Biochemistry of Human Axilla Malodor and Chemistry of Deodorant Ingredients


  • Markus Gautschi
  • Andreas Natsch
  • Fridtjof Schröder



Axillary body malodorant, Axillary malodor releasing enzyme, Fragrance precursor, Human body malodor, Inhibitor, Malodor counteraction, Malodor precursor


Key human axilla malodorants are hexenoic acid (3) and 3-hydroxy-3-methyl-hexanoic acid (5), accompanied by some 25 structurally related hydroxyalkanoic acids and alkenoic acids. These sweat acids are secreted in the axilla in the form of odorless glutamine conjugates and are released upon enzymolysis by AMRE (Axillary Malodor Releasing Enzyme), produced by Corynebacteria. The sulfanylalkanols 8–11 represent another important group of axilla malodor compounds that are also secreted in the form of odorless precursors. The major precursors are cysteine–glycine sulfanylalkanol conjugates of type 14 and the minor precursors are cysteine sulfanylalkanol conjugates like 15. The release occurs upon action of a ?-lyase of axilla bacteria. Besides the classical approaches of axilla malodor masking using fragrances, the use of chemicals to neutralize malodorants is described. The elucidation of the biochemistry of the sweat acid release has allowed the development of fragrance precursors that act as competitive substrates to the natural malodor precursors as well as the development of specific antagonists that block AMRE. Finally, the characterization and functional expression of a first human malodor receptor presents an interesting approach for future development of axilla malodor blockers.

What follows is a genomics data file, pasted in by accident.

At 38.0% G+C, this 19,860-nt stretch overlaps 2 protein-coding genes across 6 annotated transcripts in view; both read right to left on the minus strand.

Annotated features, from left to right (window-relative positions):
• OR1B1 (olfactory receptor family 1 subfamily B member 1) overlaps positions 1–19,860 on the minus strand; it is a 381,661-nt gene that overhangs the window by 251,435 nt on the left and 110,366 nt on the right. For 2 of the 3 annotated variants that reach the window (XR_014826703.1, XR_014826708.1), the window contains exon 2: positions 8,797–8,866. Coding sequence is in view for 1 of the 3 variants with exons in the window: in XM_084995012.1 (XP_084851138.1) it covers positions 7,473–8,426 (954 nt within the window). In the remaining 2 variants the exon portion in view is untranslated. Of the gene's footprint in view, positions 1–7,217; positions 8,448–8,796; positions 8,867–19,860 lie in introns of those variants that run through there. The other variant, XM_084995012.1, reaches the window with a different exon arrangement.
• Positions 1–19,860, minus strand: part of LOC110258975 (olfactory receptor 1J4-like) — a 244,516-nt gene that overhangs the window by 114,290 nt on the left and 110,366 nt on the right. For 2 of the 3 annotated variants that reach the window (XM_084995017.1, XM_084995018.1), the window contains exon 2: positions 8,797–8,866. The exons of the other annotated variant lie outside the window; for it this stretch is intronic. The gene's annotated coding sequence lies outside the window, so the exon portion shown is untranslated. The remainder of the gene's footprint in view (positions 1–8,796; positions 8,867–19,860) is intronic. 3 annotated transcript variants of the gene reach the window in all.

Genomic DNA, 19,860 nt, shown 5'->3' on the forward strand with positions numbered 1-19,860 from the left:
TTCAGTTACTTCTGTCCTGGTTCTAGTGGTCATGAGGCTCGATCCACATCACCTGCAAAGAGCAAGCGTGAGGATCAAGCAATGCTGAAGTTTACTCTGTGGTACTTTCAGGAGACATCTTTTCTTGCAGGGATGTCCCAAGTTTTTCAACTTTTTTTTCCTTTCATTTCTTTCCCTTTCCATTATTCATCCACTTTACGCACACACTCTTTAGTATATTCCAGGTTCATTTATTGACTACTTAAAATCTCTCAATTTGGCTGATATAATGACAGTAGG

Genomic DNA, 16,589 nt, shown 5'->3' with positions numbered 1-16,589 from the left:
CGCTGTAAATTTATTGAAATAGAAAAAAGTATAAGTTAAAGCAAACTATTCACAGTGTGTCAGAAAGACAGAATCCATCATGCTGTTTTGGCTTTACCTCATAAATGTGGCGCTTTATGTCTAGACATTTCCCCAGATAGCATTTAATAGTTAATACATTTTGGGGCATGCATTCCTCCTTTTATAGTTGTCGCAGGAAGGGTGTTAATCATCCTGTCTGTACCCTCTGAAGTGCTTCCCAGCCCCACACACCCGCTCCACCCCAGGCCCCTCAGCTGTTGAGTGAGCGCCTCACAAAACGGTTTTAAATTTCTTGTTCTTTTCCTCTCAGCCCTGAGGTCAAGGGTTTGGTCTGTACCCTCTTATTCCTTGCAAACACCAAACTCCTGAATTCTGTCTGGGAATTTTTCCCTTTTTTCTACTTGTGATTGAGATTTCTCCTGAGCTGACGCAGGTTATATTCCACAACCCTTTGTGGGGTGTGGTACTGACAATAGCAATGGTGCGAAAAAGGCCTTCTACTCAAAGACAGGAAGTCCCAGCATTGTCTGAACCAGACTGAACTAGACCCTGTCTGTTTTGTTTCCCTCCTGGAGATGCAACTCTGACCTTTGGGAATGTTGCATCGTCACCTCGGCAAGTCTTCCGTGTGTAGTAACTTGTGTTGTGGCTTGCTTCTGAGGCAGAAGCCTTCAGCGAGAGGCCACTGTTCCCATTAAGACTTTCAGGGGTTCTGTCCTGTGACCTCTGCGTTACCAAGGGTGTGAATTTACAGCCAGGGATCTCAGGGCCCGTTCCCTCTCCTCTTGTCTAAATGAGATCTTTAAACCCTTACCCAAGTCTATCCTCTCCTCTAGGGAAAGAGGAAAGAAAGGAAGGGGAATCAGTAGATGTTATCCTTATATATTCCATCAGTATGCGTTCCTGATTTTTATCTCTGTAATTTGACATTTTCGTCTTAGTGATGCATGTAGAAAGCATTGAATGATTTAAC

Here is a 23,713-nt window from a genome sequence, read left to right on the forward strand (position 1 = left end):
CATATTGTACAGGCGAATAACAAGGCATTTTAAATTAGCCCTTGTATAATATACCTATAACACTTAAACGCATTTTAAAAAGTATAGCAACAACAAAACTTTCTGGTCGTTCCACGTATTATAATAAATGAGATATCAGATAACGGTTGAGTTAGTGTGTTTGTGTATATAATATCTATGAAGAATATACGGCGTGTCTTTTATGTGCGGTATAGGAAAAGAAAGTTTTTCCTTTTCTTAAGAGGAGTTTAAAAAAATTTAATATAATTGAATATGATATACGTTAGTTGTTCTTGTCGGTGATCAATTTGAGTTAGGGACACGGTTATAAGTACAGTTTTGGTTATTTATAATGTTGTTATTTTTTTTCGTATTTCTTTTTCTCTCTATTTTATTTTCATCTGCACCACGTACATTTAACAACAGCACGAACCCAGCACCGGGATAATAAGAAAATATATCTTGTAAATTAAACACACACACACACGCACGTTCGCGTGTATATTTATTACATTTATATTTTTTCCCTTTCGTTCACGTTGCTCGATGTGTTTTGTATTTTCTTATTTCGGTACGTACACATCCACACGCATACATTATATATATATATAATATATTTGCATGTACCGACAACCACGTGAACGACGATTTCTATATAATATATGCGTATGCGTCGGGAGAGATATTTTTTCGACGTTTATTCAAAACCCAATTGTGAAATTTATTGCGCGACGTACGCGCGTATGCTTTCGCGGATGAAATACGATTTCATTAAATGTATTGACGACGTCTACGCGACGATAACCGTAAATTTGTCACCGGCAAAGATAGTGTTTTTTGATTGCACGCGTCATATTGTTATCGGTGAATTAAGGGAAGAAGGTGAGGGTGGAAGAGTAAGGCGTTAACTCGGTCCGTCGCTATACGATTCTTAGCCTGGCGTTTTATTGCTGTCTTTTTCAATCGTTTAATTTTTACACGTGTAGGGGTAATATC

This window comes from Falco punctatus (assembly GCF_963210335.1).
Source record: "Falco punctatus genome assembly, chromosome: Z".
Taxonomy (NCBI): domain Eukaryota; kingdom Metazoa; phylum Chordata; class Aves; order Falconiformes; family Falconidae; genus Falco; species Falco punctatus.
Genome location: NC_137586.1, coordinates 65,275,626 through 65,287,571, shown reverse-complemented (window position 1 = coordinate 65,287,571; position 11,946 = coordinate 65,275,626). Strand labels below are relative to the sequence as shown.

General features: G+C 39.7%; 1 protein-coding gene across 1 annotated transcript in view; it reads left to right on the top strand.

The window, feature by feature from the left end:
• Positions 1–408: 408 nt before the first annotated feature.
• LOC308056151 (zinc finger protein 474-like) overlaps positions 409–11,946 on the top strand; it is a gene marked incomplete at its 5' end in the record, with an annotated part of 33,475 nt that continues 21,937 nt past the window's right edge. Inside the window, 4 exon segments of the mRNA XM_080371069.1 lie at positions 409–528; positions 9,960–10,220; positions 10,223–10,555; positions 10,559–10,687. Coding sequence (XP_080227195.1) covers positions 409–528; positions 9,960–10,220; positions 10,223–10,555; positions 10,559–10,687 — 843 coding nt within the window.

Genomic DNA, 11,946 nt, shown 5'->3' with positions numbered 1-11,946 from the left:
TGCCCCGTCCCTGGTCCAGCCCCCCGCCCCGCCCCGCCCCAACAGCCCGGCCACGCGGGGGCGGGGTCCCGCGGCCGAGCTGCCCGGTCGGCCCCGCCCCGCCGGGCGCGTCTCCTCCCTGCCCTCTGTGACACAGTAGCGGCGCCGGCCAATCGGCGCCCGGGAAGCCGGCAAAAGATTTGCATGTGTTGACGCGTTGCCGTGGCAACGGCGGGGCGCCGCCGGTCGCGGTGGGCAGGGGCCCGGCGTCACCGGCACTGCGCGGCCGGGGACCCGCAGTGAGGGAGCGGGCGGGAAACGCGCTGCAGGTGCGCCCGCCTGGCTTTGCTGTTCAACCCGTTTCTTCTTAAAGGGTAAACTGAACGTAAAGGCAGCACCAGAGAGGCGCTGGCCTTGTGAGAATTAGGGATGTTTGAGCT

How to Cite

M. Gautschi, A. Natsch, F. Schröder, Chimia 2007, 61, 27, DOI: 10.2533/chimia.2007.27.